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What is a Preamble? - Definition, Purpose & Examples

What is a Preamble? - Definition, Purpose & Examples
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  • 1:08 Types of Preambles and…
  • 3:08 Example: Introduction…
  • 4:40 Example: The UN Charter
  • 6:44 Example: ''Star Wars''
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Lesson Transcript
Instructor: Joshua Wimmer

Joshua holds a master's degree in Latin and has taught a variety of Classical literature and language courses.

The word 'preamble' conjures up phrases like 'We the people...' but you've experienced other preambles. In fact, you're experiencing one right now! In this lesson, rediscover the preamble, along with examples of its various forms and functions.

Before We Begin: 'Preamble' Defined

Let's start with a bit of preamble to this term's definition. Before its Latin root was devised, ancient authors often used the Greek prologos (prologue) to describe introductory material, especially in writing comedies. However, these early precursors to the preamble were mostly concerned with notes on the play's production and were frequently improvised to some degree--usually to bash critics or to include prominent audience members in the fun.

The Latin adjective praeambulum, literally meaning 'that which walks ahead,' first came into use in the 5th century A.D. It first appeared in the preliminary section of Martianus Minneus Capella's book On the Marriage of Philology and Mercury (De nuptiis). That preamble was a dedication to the Titan Mnemosyne, goddess of memory and mother of the Muses, imaging her as someone cutting a path ahead of all others. From that point forward, the term preamble has been used to describe material that introduces or outlines the work that follows.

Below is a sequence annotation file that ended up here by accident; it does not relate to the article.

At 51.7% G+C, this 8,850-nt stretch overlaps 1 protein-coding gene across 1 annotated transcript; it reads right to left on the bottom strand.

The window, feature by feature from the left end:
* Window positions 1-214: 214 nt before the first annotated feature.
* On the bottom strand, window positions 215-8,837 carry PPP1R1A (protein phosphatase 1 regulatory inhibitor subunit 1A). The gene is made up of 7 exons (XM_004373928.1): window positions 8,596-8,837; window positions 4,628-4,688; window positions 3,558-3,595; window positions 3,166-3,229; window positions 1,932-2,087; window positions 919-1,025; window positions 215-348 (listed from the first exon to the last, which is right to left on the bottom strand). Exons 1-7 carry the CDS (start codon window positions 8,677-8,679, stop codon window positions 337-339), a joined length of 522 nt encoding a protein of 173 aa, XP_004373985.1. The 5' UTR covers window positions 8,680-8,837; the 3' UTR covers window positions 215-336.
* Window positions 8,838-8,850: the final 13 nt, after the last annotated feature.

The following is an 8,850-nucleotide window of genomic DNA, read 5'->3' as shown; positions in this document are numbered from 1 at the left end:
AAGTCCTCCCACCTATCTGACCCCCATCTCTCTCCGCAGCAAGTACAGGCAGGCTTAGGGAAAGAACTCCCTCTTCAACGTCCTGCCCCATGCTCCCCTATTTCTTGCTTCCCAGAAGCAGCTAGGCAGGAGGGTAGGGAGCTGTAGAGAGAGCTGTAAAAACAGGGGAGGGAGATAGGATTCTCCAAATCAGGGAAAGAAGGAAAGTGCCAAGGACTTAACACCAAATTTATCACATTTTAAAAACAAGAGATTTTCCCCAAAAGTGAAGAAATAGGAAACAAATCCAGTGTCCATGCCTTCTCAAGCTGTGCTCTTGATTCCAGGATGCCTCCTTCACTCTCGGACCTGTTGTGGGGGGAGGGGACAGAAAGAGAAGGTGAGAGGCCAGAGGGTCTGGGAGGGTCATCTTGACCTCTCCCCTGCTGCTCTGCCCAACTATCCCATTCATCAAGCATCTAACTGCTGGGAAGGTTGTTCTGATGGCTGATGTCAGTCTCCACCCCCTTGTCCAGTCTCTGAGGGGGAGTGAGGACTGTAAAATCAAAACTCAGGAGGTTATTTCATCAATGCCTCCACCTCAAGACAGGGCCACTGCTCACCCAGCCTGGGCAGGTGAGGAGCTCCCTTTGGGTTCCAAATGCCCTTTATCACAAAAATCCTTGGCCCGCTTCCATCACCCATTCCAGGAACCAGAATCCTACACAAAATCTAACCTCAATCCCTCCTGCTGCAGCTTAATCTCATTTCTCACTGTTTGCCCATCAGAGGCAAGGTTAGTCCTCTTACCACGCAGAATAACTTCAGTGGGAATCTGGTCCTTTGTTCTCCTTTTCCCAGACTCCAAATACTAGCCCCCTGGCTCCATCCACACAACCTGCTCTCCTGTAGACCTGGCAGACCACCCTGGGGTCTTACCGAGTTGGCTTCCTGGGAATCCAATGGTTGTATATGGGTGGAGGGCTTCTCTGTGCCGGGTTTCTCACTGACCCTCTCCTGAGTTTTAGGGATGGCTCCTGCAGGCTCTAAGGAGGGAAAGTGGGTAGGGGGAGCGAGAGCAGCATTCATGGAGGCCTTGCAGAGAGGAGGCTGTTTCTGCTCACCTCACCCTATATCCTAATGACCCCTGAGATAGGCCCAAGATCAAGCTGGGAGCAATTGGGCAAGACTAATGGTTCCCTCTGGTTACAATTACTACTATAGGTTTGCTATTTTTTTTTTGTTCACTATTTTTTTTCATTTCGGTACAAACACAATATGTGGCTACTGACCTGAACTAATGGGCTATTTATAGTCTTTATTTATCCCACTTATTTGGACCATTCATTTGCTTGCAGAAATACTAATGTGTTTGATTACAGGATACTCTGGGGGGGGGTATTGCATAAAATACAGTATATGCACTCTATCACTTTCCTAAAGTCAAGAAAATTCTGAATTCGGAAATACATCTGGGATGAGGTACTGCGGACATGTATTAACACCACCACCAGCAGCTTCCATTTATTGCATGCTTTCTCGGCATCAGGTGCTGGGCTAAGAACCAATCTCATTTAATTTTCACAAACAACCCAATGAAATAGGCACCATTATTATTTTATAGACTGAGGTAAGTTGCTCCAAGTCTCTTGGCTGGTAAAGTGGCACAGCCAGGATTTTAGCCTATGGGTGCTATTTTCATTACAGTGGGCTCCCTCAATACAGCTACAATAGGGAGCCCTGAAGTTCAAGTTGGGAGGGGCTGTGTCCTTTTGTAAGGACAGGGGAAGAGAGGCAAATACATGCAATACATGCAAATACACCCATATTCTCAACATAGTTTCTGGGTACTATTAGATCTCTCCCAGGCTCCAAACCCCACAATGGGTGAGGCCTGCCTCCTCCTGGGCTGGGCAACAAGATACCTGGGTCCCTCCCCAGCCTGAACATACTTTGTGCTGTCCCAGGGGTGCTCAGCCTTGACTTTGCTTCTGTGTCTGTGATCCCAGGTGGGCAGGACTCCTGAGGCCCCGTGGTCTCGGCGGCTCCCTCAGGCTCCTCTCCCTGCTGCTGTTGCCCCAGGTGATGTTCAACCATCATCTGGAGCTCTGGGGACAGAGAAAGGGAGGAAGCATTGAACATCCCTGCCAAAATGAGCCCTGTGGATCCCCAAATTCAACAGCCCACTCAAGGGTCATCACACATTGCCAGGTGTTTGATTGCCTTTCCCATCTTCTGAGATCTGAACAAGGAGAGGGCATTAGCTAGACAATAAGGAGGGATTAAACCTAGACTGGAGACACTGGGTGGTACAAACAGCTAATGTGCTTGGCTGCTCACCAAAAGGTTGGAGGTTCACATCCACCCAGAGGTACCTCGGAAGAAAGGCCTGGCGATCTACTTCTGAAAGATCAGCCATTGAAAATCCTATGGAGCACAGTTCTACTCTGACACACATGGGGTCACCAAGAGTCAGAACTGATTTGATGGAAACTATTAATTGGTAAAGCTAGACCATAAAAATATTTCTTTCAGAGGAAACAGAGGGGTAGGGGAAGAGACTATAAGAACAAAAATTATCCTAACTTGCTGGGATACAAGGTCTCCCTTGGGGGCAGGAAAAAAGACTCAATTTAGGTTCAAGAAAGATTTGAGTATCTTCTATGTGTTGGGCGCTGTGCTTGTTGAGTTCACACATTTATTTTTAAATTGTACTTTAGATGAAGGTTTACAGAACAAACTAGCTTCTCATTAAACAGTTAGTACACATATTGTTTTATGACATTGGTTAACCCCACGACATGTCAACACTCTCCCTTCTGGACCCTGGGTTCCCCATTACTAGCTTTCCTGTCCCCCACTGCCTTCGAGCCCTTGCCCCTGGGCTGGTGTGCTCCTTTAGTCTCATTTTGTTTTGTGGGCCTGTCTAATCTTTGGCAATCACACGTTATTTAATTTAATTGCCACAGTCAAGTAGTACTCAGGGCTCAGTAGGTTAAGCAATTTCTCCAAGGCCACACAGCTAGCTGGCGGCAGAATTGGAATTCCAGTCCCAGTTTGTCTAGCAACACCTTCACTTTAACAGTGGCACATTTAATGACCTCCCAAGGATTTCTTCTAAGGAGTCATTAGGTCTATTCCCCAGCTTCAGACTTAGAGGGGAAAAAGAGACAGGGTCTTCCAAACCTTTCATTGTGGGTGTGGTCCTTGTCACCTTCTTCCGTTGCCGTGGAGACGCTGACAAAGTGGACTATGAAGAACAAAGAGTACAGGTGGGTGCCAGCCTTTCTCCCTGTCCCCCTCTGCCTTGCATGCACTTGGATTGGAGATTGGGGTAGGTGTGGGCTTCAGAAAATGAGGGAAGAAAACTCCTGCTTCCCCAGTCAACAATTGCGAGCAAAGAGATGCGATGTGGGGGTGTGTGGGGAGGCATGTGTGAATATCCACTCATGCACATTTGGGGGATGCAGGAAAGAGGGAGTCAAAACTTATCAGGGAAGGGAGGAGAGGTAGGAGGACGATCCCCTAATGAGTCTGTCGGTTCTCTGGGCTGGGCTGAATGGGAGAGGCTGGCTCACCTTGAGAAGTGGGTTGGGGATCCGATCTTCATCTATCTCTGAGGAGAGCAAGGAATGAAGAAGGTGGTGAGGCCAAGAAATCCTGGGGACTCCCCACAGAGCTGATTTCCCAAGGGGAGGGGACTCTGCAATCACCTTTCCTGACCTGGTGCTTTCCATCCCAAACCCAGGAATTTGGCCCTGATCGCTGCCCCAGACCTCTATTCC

Types of Preambles and Their Purpose

From its humble beginnings over 1,500 years ago, 'preamble' has been applied to innumerable prefaces and preludes, including some of history's most notable and illustrious documents. Below is a list of the varieties of preambles that we can find in use today.

• Literary: Also commonly known as prefaces or prologues, these preambles are probably the most frequently encountered. This was the first application of the term in English when Chaucer used it to describe 'The Wife of Bath's Prologue' in 1386, and many books still feature these pieces as a way to introduce the book's subject or narrative.

• Legal: Although perhaps not the most frequent use of the word, the legal preamble is almost certainly one of the most familiar. A preamble is used in this context to provide the grounds for and intentions of the law, charter, or other formal document that follows, such as in the case of the Preamble to the U.S. Constitution.